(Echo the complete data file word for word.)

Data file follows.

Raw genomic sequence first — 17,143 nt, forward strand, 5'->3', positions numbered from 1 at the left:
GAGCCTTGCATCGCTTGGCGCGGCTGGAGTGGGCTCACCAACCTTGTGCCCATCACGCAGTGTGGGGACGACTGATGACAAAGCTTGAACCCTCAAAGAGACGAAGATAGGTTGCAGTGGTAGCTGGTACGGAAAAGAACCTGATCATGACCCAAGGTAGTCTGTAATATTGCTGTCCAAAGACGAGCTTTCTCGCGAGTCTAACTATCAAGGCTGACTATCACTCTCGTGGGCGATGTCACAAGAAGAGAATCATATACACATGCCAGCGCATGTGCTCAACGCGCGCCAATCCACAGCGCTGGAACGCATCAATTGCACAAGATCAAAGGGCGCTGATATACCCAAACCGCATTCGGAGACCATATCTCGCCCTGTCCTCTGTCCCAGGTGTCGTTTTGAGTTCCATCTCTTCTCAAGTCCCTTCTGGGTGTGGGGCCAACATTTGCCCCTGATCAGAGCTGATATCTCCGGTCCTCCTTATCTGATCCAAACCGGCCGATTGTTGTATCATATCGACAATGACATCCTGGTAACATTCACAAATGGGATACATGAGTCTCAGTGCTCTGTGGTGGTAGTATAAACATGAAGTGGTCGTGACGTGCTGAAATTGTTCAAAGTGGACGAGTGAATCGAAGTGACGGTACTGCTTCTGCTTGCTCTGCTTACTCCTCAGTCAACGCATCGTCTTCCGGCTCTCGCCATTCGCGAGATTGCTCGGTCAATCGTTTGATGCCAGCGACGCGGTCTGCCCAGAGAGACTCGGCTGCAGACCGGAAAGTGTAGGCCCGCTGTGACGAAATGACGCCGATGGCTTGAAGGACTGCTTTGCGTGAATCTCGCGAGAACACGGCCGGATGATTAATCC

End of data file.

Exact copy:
Raw genomic sequence first — 17,143 nt, forward strand, 5'->3', positions numbered from 1 at the left:
GAGCCTTGCATCGCTTGGCGCGGCTGGAGTGGGCTCACCAACCTTGTGCCCATCACGCAGTGTGGGGACGACTGATGACAAAGCTTGAACCCTCAAAGAGACGAAGATAGGTTGCAGTGGTAGCTGGTACGGAAAAGAACCTGATCATGACCCAAGGTAGTCTGTAATATTGCTGTCCAAAGACGAGCTTTCTCGCGAGTCTAACTATCAAGGCTGACTATCACTCTCGTGGGCGATGTCACAAGAAGAGAATCATATACACATGCCAGCGCATGTGCTCAACGCGCGCCAATCCACAGCGCTGGAACGCATCAATTGCACAAGATCAAAGGGCGCTGATATACCCAAACCGCATTCGGAGACCATATCTCGCCCTGTCCTCTGTCCCAGGTGTCGTTTTGAGTTCCATCTCTTCTCAAGTCCCTTCTGGGTGTGGGGCCAACATTTGCCCCTGATCAGAGCTGATATCTCCGGTCCTCCTTATCTGATCCAAACCGGCCGATTGTTGTATCATATCGACAATGACATCCTGGTAACATTCACAAATGGGATACATGAGTCTCAGTGCTCTGTGGTGGTAGTATAAACATGAAGTGGTCGTGACGTGCTGAAATTGTTCAAAGTGGACGAGTGAATCGAAGTGACGGTACTGCTTCTGCTTGCTCTGCTTACTCCTCAGTCAACGCATCGTCTTCCGGCTCTCGCCATTCGCGAGATTGCTCGGTCAATCGTTTGATGCCAGCGACGCGGTCTGCCCAGAGAGACTCGGCTGCAGACCGGAAAGTGTAGGCCCGCTGTGACGAAATGACGCCGATGGCTTGAAGGACTGCTTTGCGTGAATCTCGCGAGAACACGGCCGGATGATTAATCC